IBM recently conducted its second annual IBM Commuter Pain study, and guess what: 55% of those surveyed say they’re unlikely to make a long Labor Day weekend driving trip.
After seeing the traffic out on Interstate 35 in Central Texas yesterday, I can certainly see why.
Yep, it seems commuters are voting with their gearbox this holiday weekend, and the vote is to keep the car in “Park.”
Sensitivity to higher gas prices, desire to spend time with family instead of commuting…all factors cited in the study as suggesting the recession is taking its toll on urban motorists.
Let me just get down on the ground again and thank IBM for being so far-sighted when it comes to employee work policies. Many of we IBMers can work anywhere we have a phone and Internet connection, and I’ve gotten so used to NOT being in traffic (and trust me, I used to commute quite a bit), that when I DO get out on Mopac in Austin I just downright freak out.
What are all these cars doing out here, I think? Who are all these people? Where are they going?
So why is traffic so frustrating? Listen to more details of the study:
- 45% identify start-stop traffic as the most frustrating part of their commute. Yep.
- 32% identify aggressive/rude drivers. Uh-huh.
And what would folks do if they could get some of that commuting time back? 52% would spend it with family and friends, of course.
That’s just a downright heartbreaker.
And 37% would exercise more.
So, if you can think of a way to allow people to work out in their cars while their friends and family hang out cheering them on with some quality down time, you could make a fortune!
Anne Altman, IBM’s general manager for the global public sector, explained the study this way: “Conducted at a time of great change in the United States, the Commuter Pain survey clearly demonstrates the vast impact that commuting and traffic congestion have on our economy. The time has come for cities and states to embrace real, long-term solutions that unclog our nation’s roadways.”
Some other sound bytes that back up Anne’s observation:
- 34% report that they have decided not to make a driving trip in the last month due to anticipated traffic – the same percentage as last year. These decisions have a major economic impact, as the reported destinations of these cancelled driving trips are: 25% recreation, 25% shopping, 16% entertainment, 9% eating out, 8% work, and 6% vacation.
- More than one-fifth (21%) of daily commuters say the recession has made them change the way they get to work, with 17% of drivers in this category carpooling more frequently, 30% increasing the number of days they work from home, and 26% taking public transportation more often.
- At the same time, lower gas prices this year have caused 23% of respondents to alter their commuting habits in a different way, with 19% of this group carpooling less now, 19% taking public transportation less often, and 17% working less often from home.
- 27% think accurate and timely road condition information would help reduce travel stress – four points higher than last year.
- 86% say they have been stuck in roadway traffic in the last three years. The average delay is one hour.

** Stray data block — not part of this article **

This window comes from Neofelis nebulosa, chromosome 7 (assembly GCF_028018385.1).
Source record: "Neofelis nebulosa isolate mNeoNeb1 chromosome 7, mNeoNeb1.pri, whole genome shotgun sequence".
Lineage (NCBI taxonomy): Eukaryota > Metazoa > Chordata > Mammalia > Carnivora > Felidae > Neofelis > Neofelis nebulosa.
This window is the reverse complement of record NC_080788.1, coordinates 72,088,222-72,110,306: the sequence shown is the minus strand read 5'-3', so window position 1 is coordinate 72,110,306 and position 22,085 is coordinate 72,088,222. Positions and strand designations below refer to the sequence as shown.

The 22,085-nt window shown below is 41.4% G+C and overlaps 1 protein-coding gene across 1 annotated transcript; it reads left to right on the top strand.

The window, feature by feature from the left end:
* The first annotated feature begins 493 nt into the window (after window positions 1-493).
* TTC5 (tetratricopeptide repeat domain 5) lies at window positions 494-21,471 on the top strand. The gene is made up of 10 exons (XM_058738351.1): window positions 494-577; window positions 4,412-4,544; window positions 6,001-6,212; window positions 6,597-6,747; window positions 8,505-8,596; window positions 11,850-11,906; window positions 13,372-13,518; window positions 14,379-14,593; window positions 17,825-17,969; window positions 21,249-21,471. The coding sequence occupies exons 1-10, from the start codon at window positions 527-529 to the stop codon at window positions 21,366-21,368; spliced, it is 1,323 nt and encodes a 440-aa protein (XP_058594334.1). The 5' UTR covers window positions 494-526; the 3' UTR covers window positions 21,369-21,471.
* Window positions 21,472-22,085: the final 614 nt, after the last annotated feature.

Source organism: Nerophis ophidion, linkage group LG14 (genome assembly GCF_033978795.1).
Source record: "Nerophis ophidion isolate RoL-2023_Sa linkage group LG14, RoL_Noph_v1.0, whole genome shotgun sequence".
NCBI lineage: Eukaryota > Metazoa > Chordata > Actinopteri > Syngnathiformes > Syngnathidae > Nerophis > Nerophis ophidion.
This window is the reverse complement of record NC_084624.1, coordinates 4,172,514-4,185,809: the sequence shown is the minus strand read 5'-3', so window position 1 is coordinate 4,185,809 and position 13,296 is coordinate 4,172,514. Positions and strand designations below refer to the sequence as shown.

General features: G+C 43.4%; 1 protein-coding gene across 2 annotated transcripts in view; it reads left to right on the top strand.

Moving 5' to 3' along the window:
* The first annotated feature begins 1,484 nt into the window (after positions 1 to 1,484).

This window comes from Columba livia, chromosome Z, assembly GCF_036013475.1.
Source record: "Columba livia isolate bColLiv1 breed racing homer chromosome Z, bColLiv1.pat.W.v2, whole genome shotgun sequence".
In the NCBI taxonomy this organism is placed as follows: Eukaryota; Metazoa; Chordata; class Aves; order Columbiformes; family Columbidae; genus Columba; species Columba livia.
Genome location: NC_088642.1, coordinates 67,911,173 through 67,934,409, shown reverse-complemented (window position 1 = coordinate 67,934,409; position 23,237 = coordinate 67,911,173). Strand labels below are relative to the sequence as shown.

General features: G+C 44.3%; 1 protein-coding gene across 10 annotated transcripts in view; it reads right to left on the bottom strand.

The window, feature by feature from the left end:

- The reported trouble spots for traffic congestion remain very similar to last year, for example, I-95 in both Miami and Washington, DC, as well as the Beltway/495 in DC.
- Only 3% of the survey respondents think roadway traffic has improved substantially, and no city in the study is significantly above that score.
IBM Commuter Pain Index
IBM has compiled the results of the survey into an Index that ranks the emotional and economic toll of commuting in each city on a scale of one to 10, with 10 being the most onerous. Here’s how the cities stack up:
The index is comprised of 10 issues: 1) commuting time, 2) time stuck in traffic, 3) value of time; agreement that: 4) traffic has gotten worse, 5) start-stop traffic is a problem, 6) driving causes stress, 7) driving causes anger, 8) traffic affects work, 9) traffic so bad driving stopped, and 10) decided not to make trip due to traffic.
The IBM Commuter Pain Survey was conducted by IBM to better understand consumer thinking toward traffic congestion as the issue reaches crisis proportions nationwide and higher levels of auto emissions stir environmental concerns.
Such events are impacting communities in the U.S. and abroad, where governments, citizens and private sector organizations are looking beyond traditional remedies like additional roads and greater access to public transportation to reverse the negative impacts of increased road congestion.
IBM is actively working in the area of ‘Smarter Transportation’ using a team of 150 scientists and a group of IT services professionals to research, test and deploy new traffic information management capabilities in cities such as Brisbane, London, Singapore and Stockholm.
Findings from the Commuter Pain Survey will be used to assess citizen concerns about traffic and commuter issues; expand solutions like automated tolling, real-time traffic prediction, congestion charging, and intelligent route planning; and serve as a basis for pioneering innovative new approaches to traffic mitigation.
For the complete report, please click here: http://www-03.ibm.com/press/attachments/28320.pdf
Meanwhile, this weekend, please keep your eyes on the road, off your Blackberries and iPhones, and whether you’re in the car or not, enjoy that precious time with family and friends.
Happy Labor Day, weekend, and here’s to no laboring.